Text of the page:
WASL: Take it without a bit of English?
Here is one victim of the stupid, mean-spirit federal rule that EVERYBODY has to take the standardized test, whether or not they speak English.
By Jessica Blanchard
He could rail against the unfairness of it all, but Robinsson Franco is resigned.
The 18-year-old Honduran immigrant is among the hundreds of Seattle public high school students taking the reading and writing WASL tests this week, even though he puts his chances of passing the 10th-grade tests this year at slim to none.
"I feel a little bit scared," he admits. "But we have to try, you know?"
The Washington Assessment of Student Learning tests have become a frustrating annual exercise for both students and educators at Franco's school, the Secondary Bilingual Orientation Center in Queen Anne.
The 263 teenage students there are all recent immigrants and refugees who don't yet speak or read well enough in English to transfer to one of Seattle Public Schools' traditional middle or high schools -- meaning that even if they understand the material covered on a section of the WASL, there's still virtually no way they'll pass.
Still, federal law requires the school to make sure its students meet the same test-score targets as students who speak English fluently -- no exceptions. None of the students at the Bilingual Orientation Center in recent years has passed the WASL, landing the school on the federal "needs improvement" list -- an embarrassing label that comes with new sanctions each year.
"We have excellent, motivated students, great teachers, high attendance rates," English teacher David White-Espin said. "By all other indicators, we're a thriving school. But our test scores don't show it."
In Washington, all students must take the math WASL, regardless of how long they've lived in the country or whether they have the English skills to be able to understand the text-heavy questions.
Students who have been enrolled in U.S. schools for less than a year get a one-year reprieve before they're expected to take the reading and writing WASL. But for most of the state's 12,000 or so high-school students who are classified as "English language learners," it will take far longer than a year to develop the language skills necessary to pass the 10th-grade tests.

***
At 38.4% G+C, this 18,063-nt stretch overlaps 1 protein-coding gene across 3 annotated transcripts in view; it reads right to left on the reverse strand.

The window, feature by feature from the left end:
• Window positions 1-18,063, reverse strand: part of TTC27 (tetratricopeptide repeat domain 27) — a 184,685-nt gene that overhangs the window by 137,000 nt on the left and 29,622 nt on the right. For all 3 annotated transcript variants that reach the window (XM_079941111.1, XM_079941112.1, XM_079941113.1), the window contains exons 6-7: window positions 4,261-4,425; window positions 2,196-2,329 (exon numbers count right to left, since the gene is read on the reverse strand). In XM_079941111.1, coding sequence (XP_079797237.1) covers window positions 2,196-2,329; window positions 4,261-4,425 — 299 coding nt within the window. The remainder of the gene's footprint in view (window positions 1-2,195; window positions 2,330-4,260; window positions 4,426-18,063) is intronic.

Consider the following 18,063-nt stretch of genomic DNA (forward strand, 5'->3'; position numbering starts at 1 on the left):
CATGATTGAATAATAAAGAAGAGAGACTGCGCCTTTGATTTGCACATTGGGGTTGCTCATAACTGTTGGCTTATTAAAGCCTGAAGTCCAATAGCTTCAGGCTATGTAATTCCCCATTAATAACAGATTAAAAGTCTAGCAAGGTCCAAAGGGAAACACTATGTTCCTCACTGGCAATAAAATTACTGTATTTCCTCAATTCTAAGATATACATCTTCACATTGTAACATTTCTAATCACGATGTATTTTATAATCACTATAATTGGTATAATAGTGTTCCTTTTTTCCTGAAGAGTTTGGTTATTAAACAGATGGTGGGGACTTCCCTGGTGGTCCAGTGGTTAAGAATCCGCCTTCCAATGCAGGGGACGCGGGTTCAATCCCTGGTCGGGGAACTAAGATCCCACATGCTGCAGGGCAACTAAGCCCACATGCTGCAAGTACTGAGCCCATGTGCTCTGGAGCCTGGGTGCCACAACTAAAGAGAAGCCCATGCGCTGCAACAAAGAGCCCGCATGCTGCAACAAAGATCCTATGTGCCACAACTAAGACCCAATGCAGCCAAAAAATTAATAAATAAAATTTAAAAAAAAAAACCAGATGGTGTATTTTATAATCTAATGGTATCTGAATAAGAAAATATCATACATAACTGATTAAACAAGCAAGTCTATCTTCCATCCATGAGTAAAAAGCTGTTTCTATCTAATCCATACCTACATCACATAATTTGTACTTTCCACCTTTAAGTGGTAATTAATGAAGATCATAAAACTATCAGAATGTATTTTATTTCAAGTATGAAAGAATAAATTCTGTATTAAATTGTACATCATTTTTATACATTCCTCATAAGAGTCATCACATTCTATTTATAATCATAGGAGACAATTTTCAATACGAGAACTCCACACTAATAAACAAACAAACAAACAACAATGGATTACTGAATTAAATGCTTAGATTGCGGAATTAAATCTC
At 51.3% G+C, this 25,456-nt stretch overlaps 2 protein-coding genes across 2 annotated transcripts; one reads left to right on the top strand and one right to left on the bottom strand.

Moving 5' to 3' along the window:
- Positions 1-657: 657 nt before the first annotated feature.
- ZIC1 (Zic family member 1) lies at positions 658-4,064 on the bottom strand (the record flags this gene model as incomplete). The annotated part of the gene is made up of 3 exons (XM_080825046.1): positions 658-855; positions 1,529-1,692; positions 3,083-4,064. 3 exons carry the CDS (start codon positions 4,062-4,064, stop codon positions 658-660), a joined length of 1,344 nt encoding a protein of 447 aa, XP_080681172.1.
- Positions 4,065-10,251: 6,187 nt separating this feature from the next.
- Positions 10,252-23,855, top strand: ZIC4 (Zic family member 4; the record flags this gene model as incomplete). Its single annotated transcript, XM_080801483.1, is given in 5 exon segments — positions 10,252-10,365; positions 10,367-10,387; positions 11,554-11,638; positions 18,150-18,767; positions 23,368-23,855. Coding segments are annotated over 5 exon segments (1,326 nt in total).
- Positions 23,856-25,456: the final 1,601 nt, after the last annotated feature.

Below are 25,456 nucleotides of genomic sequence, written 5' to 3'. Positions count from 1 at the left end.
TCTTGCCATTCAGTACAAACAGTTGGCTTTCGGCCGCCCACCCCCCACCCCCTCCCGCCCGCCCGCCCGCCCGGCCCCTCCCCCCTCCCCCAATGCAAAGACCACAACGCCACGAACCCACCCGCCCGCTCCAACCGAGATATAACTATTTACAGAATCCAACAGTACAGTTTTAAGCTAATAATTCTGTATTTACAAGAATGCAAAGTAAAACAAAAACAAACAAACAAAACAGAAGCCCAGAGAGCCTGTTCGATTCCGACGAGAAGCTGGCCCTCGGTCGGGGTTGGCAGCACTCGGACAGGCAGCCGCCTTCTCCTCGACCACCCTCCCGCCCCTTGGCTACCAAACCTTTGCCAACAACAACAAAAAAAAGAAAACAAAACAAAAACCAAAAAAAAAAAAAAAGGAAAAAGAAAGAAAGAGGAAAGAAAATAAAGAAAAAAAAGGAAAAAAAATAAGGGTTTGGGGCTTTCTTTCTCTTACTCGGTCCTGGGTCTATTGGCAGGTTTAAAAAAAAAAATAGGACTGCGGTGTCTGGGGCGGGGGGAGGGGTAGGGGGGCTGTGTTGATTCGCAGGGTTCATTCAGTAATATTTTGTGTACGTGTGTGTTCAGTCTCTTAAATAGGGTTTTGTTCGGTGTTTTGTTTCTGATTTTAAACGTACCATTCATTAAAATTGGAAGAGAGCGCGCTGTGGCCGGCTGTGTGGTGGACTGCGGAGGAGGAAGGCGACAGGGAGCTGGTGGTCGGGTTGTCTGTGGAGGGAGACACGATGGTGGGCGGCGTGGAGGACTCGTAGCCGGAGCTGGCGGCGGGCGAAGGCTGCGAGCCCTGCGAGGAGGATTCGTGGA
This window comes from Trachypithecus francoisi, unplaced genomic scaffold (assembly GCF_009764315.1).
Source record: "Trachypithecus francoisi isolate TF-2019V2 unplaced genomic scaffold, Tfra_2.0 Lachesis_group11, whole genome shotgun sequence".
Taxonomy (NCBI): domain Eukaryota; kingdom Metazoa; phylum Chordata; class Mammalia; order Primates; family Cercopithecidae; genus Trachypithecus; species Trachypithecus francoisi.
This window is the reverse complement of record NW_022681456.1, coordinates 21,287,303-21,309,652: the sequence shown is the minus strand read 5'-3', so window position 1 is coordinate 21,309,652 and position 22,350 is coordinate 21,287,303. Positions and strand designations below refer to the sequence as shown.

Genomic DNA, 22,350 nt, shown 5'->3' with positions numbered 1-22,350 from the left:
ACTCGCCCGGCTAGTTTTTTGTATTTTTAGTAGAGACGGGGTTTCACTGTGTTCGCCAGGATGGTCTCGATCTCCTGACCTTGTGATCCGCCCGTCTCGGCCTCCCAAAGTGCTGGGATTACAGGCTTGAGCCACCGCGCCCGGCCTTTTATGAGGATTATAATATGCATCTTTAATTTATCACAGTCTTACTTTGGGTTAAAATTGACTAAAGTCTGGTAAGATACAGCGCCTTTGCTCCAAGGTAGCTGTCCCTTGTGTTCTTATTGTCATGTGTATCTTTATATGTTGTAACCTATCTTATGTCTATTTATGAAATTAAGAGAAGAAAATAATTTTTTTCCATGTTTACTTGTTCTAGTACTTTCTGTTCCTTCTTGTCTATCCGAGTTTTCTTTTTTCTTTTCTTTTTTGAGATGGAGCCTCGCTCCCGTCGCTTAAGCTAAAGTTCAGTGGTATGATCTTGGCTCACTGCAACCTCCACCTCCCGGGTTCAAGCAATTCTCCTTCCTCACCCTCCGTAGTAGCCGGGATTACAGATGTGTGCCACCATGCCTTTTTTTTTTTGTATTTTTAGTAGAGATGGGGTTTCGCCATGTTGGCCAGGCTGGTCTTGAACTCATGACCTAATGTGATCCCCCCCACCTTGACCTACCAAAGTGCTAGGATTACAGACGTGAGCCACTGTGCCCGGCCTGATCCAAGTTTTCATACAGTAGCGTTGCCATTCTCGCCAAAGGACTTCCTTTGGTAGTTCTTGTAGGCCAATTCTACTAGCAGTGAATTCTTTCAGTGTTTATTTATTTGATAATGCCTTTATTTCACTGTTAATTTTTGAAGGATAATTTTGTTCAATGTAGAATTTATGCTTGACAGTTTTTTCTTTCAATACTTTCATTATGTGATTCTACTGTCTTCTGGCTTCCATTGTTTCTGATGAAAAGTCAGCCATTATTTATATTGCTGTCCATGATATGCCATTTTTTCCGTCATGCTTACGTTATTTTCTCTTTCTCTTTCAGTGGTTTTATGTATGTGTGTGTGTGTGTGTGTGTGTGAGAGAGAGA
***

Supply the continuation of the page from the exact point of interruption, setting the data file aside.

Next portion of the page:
Students at the Bilingual Orientation Center are typically enrolled for a year and a half or less before they have a solid enough grasp of English to transfer to a traditional school. Even then, "they're advanced beginners when they leave here," White-Espin said.
Watching students struggle to take the WASL is heartbreaking, counselor Lilia Goldsmith said. Every year, she sees students who are able to do high school-level academic work in their native language and who have dreams of graduating and going to college. They have yet to master English, but are determined to attempt the WASL.
Many are so discouraged after the first day of testing that they don't come back, Goldsmith said.
That's the irony behind the No Child Left Behind law, she said: "You are leaving so many behind. What, as a society, are we going to do with these kids?"
The problems surrounding how English-language learners are tested aren't new -- since the No Child Left Behind law was signed in 2002, education officials from several states have unsuccessfully appealed to the federal Department of Education to loosen the rules and requirements for testing bilingual students.
With English language learners likely to continue to be required to take WASL, staff members from state Superintendent of Public Instruction Terry Bergeson's office have begun exploring ways to make the test more accessible to those students.
The simplest solution would be to translate the tests, but the costs are staggering. To translate the math and science tests at all grade levels would cost $220,000 to $440,000 per language, and translating just the high-school exams would cost about $60,000 to 120,000 each year per language, according to state estimates.
Among the other possibilities state officials are studying:
# Simplifying the language used in WASL questions;
# Substituting scores from annual English language-acquisition tests for WASL scores;
# Giving bilingual students translated versions of test questions on CD or DVD.
For now, many bilingual students such as Franco plan to tackle the WASL, and hope they'll eventually pass it before they either run out of retake opportunities or turn 21 and have to leave public schools.
Franco won't know his scores until June, but he's already pretty sure of the outcome: "I have four more chances."
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